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Thus the recital of what God has done is a means of grace to bring God near to his people. Believers who spend no time reviewing and pondering in their minds what God has done, whether they are alone and reading their Bibles or joining with other believers in corporate adoration, should not be surprised if they rarely sense that God is near. 
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The emphasis this psalm makes regarding God is that he is the sovereign disposer, the “disposer supreme” (as one commentator puts it). It is wonderfully stabilizing to us to rest in such a God. He declares, “I choose the appointed time; it is I who judge uprightly” (75:2). It is hard to imagine a category more suggestive of God’s firm control than “the appointed time.” Yet mere control without justice would be fatalism. This God, however, not only sets the appointed times, but judges uprightly (75:2). Further, in this broken world there are cataclysmic events that seem to threaten the entire social order. Elsewhere David ponders, “When the foundations are being destroyed, what can the righteous do?” (11:3). But here we are reassured, for God himself declares, “When the earth and all its people quake, it is I who hold its pillars firm” (75:3). So the arrogant who may think themselves to be the pillars of society are duly warned: “Boast no more” (75:4). To the wicked, God says, “Do not lift your horns against heaven [like a ram tossing its head about in bold confidence]; do not speak with outstretched neck” (75:5). 
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Retell God’s wonderful deeds and bring near his name.” 

Proverbs 7 | Thursday: Jon Bloom gives us a warning about flattery and he ties it in to a portion of Proverbs 7:  

“But we are not only tempted to be manipulative flatterers; we also are pathetically vulnerable to being manipulated by flattery. This is due to the gargantuan pride in our sinful nature. 
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Our sin nature wants to be flattered because it loves to be admired. Sometimes it doesn’t even matter if we know the flattery is disingenuous, as long as it enhances our image in the eyes of others or simply gives us a buzz from the fact that someone thinks us important enough to flatter. 
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This, in fact, is the snare of much sexual sin. The real seductive power in much sexual lust is high-octane pride mixing with the sexual drive, fueling the intoxicating experience of being desired, even if it’s just fantasy. Flattery is what the adulterous in Proverbs 7 used to snare the young man and lead him away “as an ox goes to the slaughter” (Proverbs 7:21–22). The adulteress seduced him, but the man was “lured and enticed by his own desire” (James 1:14). 
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This is the way flattery works on us. It seduces us, but only because our pride finds it enticing. And if we take the bait, it wreaks destruction.”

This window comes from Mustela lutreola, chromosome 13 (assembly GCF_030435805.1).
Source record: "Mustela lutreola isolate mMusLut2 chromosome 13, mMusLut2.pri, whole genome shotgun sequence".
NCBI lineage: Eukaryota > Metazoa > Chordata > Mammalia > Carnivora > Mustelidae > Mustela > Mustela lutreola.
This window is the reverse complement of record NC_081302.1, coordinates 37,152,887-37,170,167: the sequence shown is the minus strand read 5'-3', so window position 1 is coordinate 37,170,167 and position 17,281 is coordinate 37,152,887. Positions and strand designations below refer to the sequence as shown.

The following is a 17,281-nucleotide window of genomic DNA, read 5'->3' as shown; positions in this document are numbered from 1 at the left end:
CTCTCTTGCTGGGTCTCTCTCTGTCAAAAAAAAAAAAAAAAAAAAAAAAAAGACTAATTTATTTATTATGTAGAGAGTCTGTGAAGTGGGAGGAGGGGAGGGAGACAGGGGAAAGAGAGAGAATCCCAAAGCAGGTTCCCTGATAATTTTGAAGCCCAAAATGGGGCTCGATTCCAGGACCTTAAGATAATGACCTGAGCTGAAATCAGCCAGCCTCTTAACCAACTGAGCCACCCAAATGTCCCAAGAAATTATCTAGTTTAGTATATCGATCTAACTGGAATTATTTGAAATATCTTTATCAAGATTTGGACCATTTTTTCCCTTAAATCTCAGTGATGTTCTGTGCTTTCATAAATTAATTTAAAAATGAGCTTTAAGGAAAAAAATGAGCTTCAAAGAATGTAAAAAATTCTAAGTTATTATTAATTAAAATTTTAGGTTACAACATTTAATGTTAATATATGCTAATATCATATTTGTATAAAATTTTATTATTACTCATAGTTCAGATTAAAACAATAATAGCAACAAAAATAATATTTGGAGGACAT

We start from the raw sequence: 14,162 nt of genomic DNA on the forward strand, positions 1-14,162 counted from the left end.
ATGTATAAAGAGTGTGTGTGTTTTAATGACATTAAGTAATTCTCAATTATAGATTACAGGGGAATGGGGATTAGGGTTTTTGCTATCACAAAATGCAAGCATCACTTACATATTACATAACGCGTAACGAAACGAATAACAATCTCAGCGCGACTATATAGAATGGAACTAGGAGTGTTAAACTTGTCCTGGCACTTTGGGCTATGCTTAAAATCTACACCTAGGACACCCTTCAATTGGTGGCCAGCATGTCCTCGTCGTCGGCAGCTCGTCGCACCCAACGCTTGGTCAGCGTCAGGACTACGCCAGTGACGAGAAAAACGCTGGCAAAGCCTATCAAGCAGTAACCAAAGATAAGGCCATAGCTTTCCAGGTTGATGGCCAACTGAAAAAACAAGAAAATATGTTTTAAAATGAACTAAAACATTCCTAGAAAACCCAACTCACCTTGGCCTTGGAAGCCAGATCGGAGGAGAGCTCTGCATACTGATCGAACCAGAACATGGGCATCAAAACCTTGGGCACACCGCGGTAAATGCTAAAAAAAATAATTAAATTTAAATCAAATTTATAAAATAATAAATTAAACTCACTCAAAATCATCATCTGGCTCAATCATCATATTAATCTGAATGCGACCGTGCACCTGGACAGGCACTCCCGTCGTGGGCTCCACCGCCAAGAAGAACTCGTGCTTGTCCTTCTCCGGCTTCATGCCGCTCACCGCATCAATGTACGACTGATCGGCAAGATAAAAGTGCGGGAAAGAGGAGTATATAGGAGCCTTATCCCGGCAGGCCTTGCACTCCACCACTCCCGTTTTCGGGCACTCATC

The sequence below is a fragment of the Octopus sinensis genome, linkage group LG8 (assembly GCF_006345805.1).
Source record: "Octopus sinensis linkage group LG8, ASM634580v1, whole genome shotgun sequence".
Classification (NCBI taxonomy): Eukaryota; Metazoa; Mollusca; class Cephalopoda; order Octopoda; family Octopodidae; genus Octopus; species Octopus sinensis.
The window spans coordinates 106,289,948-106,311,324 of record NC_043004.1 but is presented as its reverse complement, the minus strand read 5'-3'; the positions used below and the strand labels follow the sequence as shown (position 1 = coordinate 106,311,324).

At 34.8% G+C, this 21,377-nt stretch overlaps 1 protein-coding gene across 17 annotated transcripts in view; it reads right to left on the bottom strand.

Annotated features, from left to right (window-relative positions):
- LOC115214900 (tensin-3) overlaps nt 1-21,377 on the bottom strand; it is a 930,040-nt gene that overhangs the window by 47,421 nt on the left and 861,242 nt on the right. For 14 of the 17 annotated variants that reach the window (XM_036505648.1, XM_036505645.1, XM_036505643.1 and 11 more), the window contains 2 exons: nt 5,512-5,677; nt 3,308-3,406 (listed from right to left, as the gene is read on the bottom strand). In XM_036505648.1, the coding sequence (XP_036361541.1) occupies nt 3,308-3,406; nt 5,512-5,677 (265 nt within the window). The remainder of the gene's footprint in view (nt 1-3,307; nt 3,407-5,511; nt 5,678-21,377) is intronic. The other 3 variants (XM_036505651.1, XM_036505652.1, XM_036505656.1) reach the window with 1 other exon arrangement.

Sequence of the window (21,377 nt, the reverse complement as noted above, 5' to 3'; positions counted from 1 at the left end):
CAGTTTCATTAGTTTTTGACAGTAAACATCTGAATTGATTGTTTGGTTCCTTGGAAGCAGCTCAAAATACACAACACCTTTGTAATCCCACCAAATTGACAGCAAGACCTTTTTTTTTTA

Ezekiel 13-18 | Friday: For an overview of Ezekiel, see here.

Luke 15-16 | Saturday: There is a previous in depth blog post on Luke 15 that can be found here: Prodigal Grace 

BIBLE 2018 | Week 25 (one minute overviews)

Ephesians 4-6 | Sunday: One Minute Overview of Ephesians 4-6.

Leviticus 4-6 | Monday: One Minute Overview of Leviticus 1-6.

I Kings 14-18 | Tuesday: One Minute Overview of 1 Kings 14-18.

Psalms 72-74 | Wednesday: One Minute Overview of Psalm 72-74.

D.A. Carson points out that Psalm 73: 

“begins with a provocative pair of lines: “Surely God is good to Israel, to those who are pure in heart.” Does the parallelism hint that the people of Israel are the pure in heart? Scarcely; that accords neither with history nor with this psalm. The second line, then, must be a restriction on the first. Should those who are not pure in heart be equated with the wicked so richly described in this psalm? Well, perhaps, but what is striking is that the next lines depict not the evil of the wicked but the sin of Asaph’s own heart. His own heart was not pure as he contemplated “the prosperity of the wicked” (73:3). He envied them. Apparently this envy ate at him until he was in danger of losing his entire moral and religious balance: his “feet had almost slipped” (73:2). 
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What attracted Asaph to the wicked was the way so many of them seem to be the very picture of serenity, good health, and happiness (73:4-12). Even their arrogance has its attractions: it seems to place them above others. Their wealth and power make them popular. At their worst, they ignore God with apparent total immunity from fear. They seem “always carefree, they increase in wealth” (73:12). 
So perhaps righteousness doesn’t pay: “Surely in vain have I kept my heart pure; in vain have I washed my hands in innocence” (73:13). Asaph could not quite bring himself to this step: he recognized that it would have meant a terrible betrayal of “your children” (73:15)—apparently the people of God to whom Asaph felt loyalty and for whom, as a leader, he sensed a burden of responsibility. But all his reflections were “oppressive” to him (73:16), until three profound realizations dawned on him. 
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First, on the long haul the wicked will be swept away. As Asaph entered the sanctuary, he reflected on the “final destiny” (73:17-19, 27) of those he had begun to envy, and he envied them no more.